I think it would be detrimental to that area.

Francis A. Montbach:

It would be detrimental in commerce in general because you would create a whole new group, just if we’re talking agents alone, of all sizes, types, would be able to go into courts now and to… before they… go into courts, and seize a vessel in the United States, wherever it is in the United States.

That certainly would impede commerce.

It might get them their money, but it would impede commerce.

Byron R. White:

Well, I don’t know that that’s the submission of the other side.

I thought they, I thought if they overruled Minturn you would nevertheless, you still would have to sort out all sorts of contracts to see which have enough connection with maritime commerce.

Francis A. Montbach:

If you overrule Minturn you’re still going to have the vessel seized and an action in the admiralty courts, and then you would have the sorting out of the preliminary contract.

It’s not a question of bringing an action and sorting it out and seeking if you’re entitled to a lien, and then enforcing the lien.

In this instance Exxon was ready to seize the vessel.

Everybody knew of it because of the Waterman bankruptcy and a side arrangement was put up.

Typically when somebody seizes a vessel, the vessel will… the owner will bond it or put up an undertaking of some sorts.

But you’re still having this continually… somebody… the marshall going out and seizing these vessels for any and every type of agent.

If we open it up for an agent we have the passenger agent.

We open it up for the cargo brokers.

We open it up for other types of agents.

Byron R. White:

Well, I don’t know–

–Yes, but aren’t those statutory questions?

I mean, the lien statute doesn’t necessarily cover all those.

It seems there are two different issues, one, where there’s a maritime jurisdiction, and even if there is it may well be the statute doesn’t cover all these different kinds of agents.

Francis A. Montbach:

Yes, Your Honor, if we limit ourselves to the statute.

But in this instance the action is based not only on the Maritime Lien Act, it’s based on traditional maritime law.

John Paul Stevens:

And you do argue, don’t you, that even if there’s maritime jurisdiction that the terms of the lien act don’t cover this particular facts?

Francis A. Montbach:

Yes, Your Honor.

We’re saying that the lien act in and of itself does not provide for a maritime lien for a general agent.

Or in this instance a preliminary contract.

John Paul Stevens:

Or for this agent even.

Francis A. Montbach:

Or for this.

Specifically not this agent, Your Honor, yes.

Thank you, Your Honors.

William H. Rehnquist:

Thank you, Mr. Montbach.

Mr. Pare, do you have rebuttal?

William H. Rehnquist:

You have 3 minutes.

Armand Maurice Pare, Jr.:

Yes, Your Honor.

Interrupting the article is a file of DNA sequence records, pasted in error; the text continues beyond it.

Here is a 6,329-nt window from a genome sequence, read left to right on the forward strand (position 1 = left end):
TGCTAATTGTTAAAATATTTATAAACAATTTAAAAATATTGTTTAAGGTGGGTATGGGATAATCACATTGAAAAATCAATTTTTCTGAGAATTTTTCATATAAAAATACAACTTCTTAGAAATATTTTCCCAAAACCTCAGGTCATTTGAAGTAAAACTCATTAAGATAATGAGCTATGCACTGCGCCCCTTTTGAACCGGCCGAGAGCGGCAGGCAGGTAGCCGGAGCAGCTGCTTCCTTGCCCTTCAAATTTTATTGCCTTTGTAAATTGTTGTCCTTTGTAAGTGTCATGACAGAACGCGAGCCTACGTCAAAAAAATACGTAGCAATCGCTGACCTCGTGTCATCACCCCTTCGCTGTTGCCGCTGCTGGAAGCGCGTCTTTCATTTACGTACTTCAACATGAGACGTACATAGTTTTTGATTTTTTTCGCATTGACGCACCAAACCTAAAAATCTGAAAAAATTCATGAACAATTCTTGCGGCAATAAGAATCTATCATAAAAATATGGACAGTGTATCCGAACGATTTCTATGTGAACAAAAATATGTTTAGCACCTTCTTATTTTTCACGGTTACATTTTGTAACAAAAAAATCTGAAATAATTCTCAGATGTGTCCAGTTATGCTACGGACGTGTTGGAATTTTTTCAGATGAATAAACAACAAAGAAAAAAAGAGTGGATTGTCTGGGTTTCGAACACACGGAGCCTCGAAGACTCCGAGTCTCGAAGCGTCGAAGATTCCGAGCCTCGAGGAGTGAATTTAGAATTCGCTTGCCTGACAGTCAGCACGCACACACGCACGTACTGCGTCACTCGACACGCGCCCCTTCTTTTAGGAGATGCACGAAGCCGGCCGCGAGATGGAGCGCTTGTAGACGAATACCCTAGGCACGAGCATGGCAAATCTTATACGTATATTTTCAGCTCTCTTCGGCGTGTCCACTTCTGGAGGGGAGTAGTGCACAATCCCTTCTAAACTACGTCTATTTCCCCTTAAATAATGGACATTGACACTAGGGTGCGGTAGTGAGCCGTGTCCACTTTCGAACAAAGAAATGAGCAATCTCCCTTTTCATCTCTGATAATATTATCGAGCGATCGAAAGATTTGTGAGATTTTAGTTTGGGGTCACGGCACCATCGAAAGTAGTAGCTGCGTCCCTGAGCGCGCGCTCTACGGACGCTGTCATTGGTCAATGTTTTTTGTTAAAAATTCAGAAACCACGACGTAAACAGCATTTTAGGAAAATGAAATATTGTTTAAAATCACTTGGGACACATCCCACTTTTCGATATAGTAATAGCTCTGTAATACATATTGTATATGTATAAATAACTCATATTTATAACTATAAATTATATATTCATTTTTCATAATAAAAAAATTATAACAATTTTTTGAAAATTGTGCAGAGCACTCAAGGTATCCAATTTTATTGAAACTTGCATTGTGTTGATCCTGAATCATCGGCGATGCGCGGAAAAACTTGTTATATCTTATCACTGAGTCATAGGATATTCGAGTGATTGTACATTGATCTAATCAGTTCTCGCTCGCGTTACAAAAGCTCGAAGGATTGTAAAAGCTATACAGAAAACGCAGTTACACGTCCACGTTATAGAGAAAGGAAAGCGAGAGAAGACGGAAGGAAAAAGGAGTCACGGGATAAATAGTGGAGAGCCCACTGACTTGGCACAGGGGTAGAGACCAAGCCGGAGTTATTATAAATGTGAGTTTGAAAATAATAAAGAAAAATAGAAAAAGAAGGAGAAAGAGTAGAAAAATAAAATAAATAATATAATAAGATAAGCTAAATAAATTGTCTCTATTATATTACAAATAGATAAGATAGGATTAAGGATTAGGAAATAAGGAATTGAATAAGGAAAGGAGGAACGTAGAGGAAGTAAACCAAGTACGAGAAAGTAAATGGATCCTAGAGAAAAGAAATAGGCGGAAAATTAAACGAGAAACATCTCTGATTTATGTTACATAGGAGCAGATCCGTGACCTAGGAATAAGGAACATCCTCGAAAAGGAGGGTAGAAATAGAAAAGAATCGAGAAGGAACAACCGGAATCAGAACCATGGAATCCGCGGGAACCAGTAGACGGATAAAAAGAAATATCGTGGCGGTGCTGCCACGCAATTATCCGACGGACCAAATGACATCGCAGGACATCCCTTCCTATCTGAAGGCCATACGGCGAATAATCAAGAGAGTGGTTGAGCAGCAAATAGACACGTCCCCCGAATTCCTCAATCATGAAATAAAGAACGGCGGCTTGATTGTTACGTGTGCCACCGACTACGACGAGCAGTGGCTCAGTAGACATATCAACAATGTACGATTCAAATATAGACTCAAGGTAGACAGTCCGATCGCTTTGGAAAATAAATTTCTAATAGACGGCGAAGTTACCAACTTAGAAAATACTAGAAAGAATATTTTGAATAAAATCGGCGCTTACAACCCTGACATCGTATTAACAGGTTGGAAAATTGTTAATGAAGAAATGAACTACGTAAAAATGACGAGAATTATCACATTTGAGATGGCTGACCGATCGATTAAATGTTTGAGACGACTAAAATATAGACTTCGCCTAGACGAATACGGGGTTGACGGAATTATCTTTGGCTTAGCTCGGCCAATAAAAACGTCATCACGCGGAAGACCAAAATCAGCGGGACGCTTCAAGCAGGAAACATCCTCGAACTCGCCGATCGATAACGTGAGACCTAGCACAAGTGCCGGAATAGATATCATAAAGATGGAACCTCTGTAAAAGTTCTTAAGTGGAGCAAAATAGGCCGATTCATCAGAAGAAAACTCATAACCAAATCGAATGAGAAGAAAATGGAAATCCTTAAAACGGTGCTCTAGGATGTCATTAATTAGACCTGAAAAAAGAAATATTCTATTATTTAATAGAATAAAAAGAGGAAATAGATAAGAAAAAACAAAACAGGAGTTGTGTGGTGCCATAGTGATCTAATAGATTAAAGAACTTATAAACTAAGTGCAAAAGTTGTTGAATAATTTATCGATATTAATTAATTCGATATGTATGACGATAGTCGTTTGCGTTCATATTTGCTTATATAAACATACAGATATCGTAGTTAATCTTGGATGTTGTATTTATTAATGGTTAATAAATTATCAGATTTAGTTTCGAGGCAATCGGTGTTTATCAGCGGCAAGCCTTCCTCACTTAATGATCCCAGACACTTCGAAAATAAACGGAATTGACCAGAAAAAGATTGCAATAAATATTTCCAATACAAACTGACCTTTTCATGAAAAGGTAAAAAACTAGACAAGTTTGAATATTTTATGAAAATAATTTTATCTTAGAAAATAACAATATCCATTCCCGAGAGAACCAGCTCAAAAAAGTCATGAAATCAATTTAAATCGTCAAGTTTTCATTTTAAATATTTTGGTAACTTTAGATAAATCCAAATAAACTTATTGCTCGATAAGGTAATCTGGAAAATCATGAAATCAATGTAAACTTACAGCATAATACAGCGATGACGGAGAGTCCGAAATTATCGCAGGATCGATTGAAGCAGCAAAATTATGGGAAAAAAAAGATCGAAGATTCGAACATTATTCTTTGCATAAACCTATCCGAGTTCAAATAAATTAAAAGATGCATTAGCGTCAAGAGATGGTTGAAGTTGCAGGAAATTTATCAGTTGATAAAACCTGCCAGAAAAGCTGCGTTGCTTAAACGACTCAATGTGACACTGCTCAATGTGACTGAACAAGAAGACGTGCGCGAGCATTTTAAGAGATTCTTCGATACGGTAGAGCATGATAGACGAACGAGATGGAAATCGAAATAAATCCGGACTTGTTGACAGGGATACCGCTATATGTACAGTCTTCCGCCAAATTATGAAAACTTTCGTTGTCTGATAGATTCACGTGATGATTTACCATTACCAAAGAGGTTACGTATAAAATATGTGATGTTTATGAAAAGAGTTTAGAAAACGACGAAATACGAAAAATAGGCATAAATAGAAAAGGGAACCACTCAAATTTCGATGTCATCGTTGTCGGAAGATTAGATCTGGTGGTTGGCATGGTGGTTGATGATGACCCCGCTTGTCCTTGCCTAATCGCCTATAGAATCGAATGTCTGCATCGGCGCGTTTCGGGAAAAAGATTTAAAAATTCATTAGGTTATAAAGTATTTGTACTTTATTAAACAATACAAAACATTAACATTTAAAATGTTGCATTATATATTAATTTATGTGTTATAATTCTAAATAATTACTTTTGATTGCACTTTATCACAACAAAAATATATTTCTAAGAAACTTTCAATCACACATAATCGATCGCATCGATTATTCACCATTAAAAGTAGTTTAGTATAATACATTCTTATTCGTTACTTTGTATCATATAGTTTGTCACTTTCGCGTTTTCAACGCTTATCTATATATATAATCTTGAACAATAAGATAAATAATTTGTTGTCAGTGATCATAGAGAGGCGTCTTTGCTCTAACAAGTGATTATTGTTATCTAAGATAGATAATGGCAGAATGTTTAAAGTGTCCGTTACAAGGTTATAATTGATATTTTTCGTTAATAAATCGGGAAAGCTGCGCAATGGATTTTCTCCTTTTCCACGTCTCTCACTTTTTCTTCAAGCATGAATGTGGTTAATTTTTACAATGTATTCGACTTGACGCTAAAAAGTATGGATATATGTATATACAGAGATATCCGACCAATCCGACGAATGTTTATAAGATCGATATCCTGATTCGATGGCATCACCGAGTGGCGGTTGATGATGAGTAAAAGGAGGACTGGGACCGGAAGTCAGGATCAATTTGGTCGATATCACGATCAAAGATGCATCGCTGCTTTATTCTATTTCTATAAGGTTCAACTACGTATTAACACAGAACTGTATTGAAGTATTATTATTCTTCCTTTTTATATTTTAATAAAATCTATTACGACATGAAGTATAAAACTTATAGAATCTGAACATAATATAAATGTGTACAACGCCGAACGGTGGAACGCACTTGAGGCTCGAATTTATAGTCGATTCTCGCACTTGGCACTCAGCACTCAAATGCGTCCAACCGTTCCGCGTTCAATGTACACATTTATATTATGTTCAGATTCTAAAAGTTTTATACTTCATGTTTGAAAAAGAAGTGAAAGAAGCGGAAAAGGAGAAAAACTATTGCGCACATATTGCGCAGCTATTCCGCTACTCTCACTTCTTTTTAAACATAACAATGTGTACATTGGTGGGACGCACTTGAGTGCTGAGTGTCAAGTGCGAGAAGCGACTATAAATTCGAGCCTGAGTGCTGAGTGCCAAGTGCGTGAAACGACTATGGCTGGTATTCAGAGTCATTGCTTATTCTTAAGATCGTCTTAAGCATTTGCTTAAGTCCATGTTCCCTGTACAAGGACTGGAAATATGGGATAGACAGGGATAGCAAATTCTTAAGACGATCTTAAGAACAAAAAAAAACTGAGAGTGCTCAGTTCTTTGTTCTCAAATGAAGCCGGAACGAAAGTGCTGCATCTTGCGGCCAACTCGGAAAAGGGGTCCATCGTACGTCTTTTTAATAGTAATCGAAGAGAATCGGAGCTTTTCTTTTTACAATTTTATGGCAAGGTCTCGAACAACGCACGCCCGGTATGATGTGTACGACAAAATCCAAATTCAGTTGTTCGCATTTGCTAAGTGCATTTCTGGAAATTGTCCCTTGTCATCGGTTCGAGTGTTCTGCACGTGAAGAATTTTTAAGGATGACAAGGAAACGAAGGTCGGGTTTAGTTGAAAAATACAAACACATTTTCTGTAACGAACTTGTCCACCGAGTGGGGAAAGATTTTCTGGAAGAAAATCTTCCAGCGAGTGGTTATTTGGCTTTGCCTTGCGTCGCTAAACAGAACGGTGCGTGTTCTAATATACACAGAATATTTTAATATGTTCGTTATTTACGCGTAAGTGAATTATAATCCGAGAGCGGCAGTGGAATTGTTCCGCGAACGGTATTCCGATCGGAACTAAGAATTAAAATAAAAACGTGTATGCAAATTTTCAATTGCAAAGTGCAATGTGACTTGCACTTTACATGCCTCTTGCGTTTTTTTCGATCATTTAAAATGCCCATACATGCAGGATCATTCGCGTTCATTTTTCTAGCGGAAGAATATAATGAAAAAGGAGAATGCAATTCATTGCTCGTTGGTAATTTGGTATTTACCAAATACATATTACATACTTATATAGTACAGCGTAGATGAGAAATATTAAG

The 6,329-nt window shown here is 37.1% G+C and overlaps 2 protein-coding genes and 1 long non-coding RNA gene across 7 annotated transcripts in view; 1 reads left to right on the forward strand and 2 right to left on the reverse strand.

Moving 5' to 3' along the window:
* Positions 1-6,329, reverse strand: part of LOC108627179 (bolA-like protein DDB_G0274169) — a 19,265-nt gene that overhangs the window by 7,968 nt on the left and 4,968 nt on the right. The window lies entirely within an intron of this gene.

First, with respect to the reference to the Columbia Law Review article by Professor Black, I believe that that article quite clearly states in the critique section that there are a list of irregular verbs that seem to have no principle, but I also believe that what the Professor says there is that in that article that is how he reads the present cases.

However, at pages 261 and then again at 273 and beyond he goes on to suggest that should not be the case.

It happens to be the case now.

Central Gulf has raised the point and says that all agency contracts are preliminary contracts.

That depends on your definition of a preliminary contract.

We have urged the definition provided by the Bodena court, provided by Benedict, and provided by Gilmore and Black, that makes sense.

It’s not a mechanical lining up of the contracts.

Secondly, Exxon in this case supplied bunkers.

That is the key ingredient to make a vessel propelled… be propelled in maritime commerce.

It is the classic service.

As the decision by the Ninth Circuit in the Golden Gate indicated, it is not necessary for the physicial supply to be made by the plaintiff.

In that case the supply was made by a third-party supplier.

That is precisely the case here.

Exxon did not make the physical supply, but that should not matter.

Furthermore, clearly, under any analysis Exxon’s involvement here was not preliminary.

The proof shows that the local supplier refused to make the supply.

If Exxon had not jumped in and put its contract on the line the supply would not have happened.

Exxon’s involvement was essential to the voyage.

The proof also shows that Exxon advanced its credit and it paid for the fuel.

In fact it remained involved in this case by virtue of the fact that the contract provides if there was an oil spill Exxon reserved the right to clean that spill up.

Also, the contract provides that, if there was a quality or quantity claim, Waterman came to Exxon for that, not to Arabian Marine.

The Fifth Circuit case of Planned… Preplanned Premium Services does not address the general agency Minturn issue.

In fact it only involves insurance premiums, and those insurance premiums are not essential to the operation of any voyage.

In fact, as I already indicated, they do not give rise to a lien, and they are not essential services.

Byron R. White:

Well, Exxon… Minturn has been around for a long time, yet Exxon had this sort of a contract.

Armand Maurice Pare, Jr.:

Well, Your Honor, Minturn was never applied to the Exxon contract, and I think it came as… well, I know it came as quite a shock to me to see Minturn in this case.

Thank you.

William H. Rehnquist:

Thank you, Mr. Pare.

William H. Rehnquist:

The case is submitted.

The honorable court is now adjourned until tomorrow at ten o’clock.